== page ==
Saturday, March 2, 2013

Farm Policy Predictions After a Week in D.C.

I spent this past week in Washington, D.C., with the Indiana Agricultural Leadership Program.  We met with Senators, Congressmen, farm industry and environmental lobbyists, and executive agency officials. Though this was not my first visit to D.C., the past week was eye-opening for a number of reasons.  There were a few recurring themes I heard over and over this week I thought I would share.

1.  Direct Payments Are Dead.  Long Live Crop Insurance.  Almost everyone I spoke to said the same thing--direct payment subsidies to farmers are not politically feasible in an era of belt tightening.  I expect them to be eliminated or significantly reformed in the next Farm Bill.  Direct payments will likely continue under NRCS conservation programs, but such payments will be tied directly to conservation programs.

Crop insurance, on the other hand, seems to enjoy strong support on Capitol Hill. The 2012 drought has demonstrated the value of the federal crop insurance program in rough years.  Look for crop insurance programs to remain strong, or even strengthen if direct payments are phased out.

Senator Joe Donnelly 
2.  There Will Be a Farm Bill in 2013.  More than almost any other topic, agriculture shares bipartisan support from both houses in Congress.  That makes a Farm Bill low hanging fruit for Congress to demonstrate to voters that Washington is not as dysfunctional as the Sequestration theatrics would lead us all to believe.  Every politician or agency official expressed support for the Farm Bill.  There are details still to work out, but the public's hunger to see Washington do something bipartisan will push it over hill.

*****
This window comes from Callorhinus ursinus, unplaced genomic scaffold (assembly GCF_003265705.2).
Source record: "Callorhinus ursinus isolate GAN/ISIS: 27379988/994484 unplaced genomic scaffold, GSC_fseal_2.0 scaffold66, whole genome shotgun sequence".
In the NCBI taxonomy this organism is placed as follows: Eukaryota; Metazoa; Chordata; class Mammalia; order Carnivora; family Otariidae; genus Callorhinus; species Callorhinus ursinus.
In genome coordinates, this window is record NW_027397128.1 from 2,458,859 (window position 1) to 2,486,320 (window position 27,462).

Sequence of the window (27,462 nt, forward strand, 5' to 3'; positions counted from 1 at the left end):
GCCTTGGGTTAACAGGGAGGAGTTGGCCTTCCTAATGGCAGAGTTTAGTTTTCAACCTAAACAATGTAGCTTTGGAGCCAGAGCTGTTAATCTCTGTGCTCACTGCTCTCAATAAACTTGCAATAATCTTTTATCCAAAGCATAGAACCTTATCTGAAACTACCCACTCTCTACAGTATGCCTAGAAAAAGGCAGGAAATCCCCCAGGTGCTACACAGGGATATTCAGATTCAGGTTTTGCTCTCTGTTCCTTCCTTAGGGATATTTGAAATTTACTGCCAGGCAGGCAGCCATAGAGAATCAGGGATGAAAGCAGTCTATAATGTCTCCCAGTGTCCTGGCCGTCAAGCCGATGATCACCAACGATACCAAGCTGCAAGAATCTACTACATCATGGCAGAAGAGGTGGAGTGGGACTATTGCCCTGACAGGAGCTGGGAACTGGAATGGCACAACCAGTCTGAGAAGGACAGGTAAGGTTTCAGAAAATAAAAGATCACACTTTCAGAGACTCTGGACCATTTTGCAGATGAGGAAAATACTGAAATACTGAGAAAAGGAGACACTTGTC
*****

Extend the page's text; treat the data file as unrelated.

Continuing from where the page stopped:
A side note:  I was not aware how much the debate over reforming milk pricing and marketing has been a road block to passing a Farm Bill.  Margin insurance and supply management are significant changes in dairy policy--apparently too significant for many in the House to accept at this time.

3.  Immigration Reform Will Come in 2013.  Mitt Romney's inability to win more than 27% of the US Hispanic vote has been a wake up call for many Republicans in Congress to reevaluate their stance on immigration.  Agriculture has more to gain from immigration reform than any other industry, as it relies heavily on seasonal and migrant workers.  American Farm Bureau is supporting a plan for comprehensive immigration reform to help US agriculture meet labor demands: (Farm Bureau Urges New Ag Labor Guestworker Program).  Look for immigration reform in 2013, probably even sooner than a Farm Bill.

Senator Dan Coats
4.  Deficit Reduction Will Come . . . Someday.  Nearly everyone in Washington we met seemed to agree that federal spending needs to be brought in line with revenues.  Of course, no one can agree on how to reduce spending or increase revenue and when such changes in the budget should occur.  Is it any wonder that we are left with sequestration--a tool that makes everyone equally as unhappy and able to blame someone else?  

Finally, I learned that a working democracy is a messy business. The founders designed the legislative process to be slow, thoughtful, and filled with lively debate.   However cumbersome this process appears, it is better than the alternative the founders sought to avoid--decisions made by one person with no public input.  Keeping that perspective, things are actually working in D.C.
Indiana Agricultural Leadership Program 2013.  Left to right:  Kari Keller-Steele, Tamilee Nennich, Aaron Howell, Nikki Hall, Cheyenne Allen, Shannon Dalton, Scott Gabbert, Ryan Law, Eric Reed, Andy Utterback, Danica Kirkpatrick, Jim Bishop, Courtney Knupp, Beth Archer (center), Todd Greenwood, Carey Mawbey, Todd Janzen, Jamie Price, Amy Cornell, Clark Jordan, Dave Wyeth, Patrick Bell, Jiqin Ni, Aaron Grant, Cynthia Adam, Bethany Gremel, Jeff Jones, Chad Cass, Lynn Campbell, Adam Meyers, Cody Gault
USDA - 12th and Independence 
A poster at NRCS: Legacy of Conservation
The real Mall of America on a bright sunny February day.
Plaque that appears in USDA headquarters.

The Capitol steps.
By Todd Janzen

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